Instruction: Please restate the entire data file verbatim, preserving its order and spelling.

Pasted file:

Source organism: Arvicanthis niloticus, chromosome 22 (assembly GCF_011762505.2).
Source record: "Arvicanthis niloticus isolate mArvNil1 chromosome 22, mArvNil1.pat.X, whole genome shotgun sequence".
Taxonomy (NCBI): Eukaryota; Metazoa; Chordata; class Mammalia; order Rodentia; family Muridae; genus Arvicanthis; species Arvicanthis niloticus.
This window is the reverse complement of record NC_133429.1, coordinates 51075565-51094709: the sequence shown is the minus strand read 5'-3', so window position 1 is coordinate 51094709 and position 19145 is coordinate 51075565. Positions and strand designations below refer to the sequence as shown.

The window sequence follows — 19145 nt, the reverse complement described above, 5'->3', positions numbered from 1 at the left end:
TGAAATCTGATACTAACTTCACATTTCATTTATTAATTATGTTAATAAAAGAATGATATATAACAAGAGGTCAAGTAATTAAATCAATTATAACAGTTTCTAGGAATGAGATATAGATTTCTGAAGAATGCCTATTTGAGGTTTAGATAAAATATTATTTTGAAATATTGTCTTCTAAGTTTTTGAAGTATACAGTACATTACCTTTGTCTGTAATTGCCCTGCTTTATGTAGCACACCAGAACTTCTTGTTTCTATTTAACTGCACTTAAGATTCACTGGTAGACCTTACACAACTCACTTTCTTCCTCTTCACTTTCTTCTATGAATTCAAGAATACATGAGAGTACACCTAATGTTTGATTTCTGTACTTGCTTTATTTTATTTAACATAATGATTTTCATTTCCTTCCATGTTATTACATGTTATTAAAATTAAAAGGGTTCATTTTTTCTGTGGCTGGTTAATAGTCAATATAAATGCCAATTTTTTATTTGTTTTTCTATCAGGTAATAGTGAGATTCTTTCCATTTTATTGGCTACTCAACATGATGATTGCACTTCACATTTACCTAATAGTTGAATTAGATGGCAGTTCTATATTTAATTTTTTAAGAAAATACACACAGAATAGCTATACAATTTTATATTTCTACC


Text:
Source organism: Arvicanthis niloticus, chromosome 22 (assembly GCF_011762505.2).
Source record: "Arvicanthis niloticus isolate mArvNil1 chromosome 22, mArvNil1.pat.X, whole genome shotgun sequence".
Taxonomy (NCBI): Eukaryota; Metazoa; Chordata; class Mammalia; order Rodentia; family Muridae; genus Arvicanthis; species Arvicanthis niloticus.
This window is the reverse complement of record NC_133429.1, coordinates 51075565-51094709: the sequence shown is the minus strand read 5'-3', so window position 1 is coordinate 51094709 and position 19145 is coordinate 51075565. Positions and strand designations below refer to the sequence as shown.

The window sequence follows — 19145 nt, the reverse complement described above, 5'->3', positions numbered from 1 at the left end:
TGAAATCTGATACTAACTTCACATTTCATTTATTAATTATGTTAATAAAAGAATGATATATAACAAGAGGTCAAGTAATTAAATCAATTATAACAGTTTCTAGGAATGAGATATAGATTTCTGAAGAATGCCTATTTGAGGTTTAGATAAAATATTATTTTGAAATATTGTCTTCTAAGTTTTTGAAGTATACAGTACATTACCTTTGTCTGTAATTGCCCTGCTTTATGTAGCACACCAGAACTTCTTGTTTCTATTTAACTGCACTTAAGATTCACTGGTAGACCTTACACAACTCACTTTCTTCCTCTTCACTTTCTTCTATGAATTCAAGAATACATGAGAGTACACCTAATGTTTGATTTCTGTACTTGCTTTATTTTATTTAACATAATGATTTTCATTTCCTTCCATGTTATTACATGTTATTAAAATTAAAAGGGTTCATTTTTTCTGTGGCTGGTTAATAGTCAATATAAATGCCAATTTTTTATTTGTTTTTCTATCAGGTAATAGTGAGATTCTTTCCATTTTATTGGCTACTCAACATGATGATTGCACTTCACATTTACCTAATAGTTGAATTAGATGGCAGTTCTATATTTAATTTTTTAAGAAAATACACACAGAATAGCTATACAATTTTATATTTCTACC